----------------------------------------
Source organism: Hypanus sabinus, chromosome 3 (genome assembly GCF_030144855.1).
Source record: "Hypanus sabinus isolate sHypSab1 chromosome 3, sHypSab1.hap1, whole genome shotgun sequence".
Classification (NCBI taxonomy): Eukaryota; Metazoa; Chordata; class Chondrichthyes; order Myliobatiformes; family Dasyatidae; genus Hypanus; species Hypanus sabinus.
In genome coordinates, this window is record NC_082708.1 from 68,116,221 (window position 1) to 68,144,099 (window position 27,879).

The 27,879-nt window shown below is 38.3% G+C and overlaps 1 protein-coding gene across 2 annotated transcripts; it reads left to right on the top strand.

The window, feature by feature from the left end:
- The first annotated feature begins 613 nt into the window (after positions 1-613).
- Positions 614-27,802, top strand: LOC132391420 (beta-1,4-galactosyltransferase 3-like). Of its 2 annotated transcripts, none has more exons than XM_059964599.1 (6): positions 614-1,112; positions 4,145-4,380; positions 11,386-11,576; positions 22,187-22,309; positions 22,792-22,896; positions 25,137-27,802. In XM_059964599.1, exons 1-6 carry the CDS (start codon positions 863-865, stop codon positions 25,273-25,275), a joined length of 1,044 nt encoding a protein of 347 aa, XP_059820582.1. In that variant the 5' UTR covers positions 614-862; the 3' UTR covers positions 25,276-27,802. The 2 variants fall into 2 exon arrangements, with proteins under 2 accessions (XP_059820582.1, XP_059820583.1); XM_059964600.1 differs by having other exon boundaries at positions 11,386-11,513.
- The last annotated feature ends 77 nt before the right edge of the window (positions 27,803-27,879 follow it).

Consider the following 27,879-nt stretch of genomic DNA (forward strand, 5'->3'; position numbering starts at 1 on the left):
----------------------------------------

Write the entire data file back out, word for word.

Source organism: Hypanus sabinus, chromosome 3 (genome assembly GCF_030144855.1).
Source record: "Hypanus sabinus isolate sHypSab1 chromosome 3, sHypSab1.hap1, whole genome shotgun sequence".
Classification (NCBI taxonomy): Eukaryota; Metazoa; Chordata; class Chondrichthyes; order Myliobatiformes; family Dasyatidae; genus Hypanus; species Hypanus sabinus.
In genome coordinates, this window is record NC_082708.1 from 68,116,221 (window position 1) to 68,144,099 (window position 27,879).

The 27,879-nt window shown below is 38.3% G+C and overlaps 1 protein-coding gene across 2 annotated transcripts; it reads left to right on the top strand.

The window, feature by feature from the left end:
- The first annotated feature begins 613 nt into the window (after positions 1-613).
- Positions 614-27,802, top strand: LOC132391420 (beta-1,4-galactosyltransferase 3-like). Of its 2 annotated transcripts, none has more exons than XM_059964599.1 (6): positions 614-1,112; positions 4,145-4,380; positions 11,386-11,576; positions 22,187-22,309; positions 22,792-22,896; positions 25,137-27,802. In XM_059964599.1, exons 1-6 carry the CDS (start codon positions 863-865, stop codon positions 25,273-25,275), a joined length of 1,044 nt encoding a protein of 347 aa, XP_059820582.1. In that variant the 5' UTR covers positions 614-862; the 3' UTR covers positions 25,276-27,802. The 2 variants fall into 2 exon arrangements, with proteins under 2 accessions (XP_059820582.1, XP_059820583.1); XM_059964600.1 differs by having other exon boundaries at positions 11,386-11,513.
- The last annotated feature ends 77 nt before the right edge of the window (positions 27,803-27,879 follow it).

Consider the following 27,879-nt stretch of genomic DNA (forward strand, 5'->3'; position numbering starts at 1 on the left):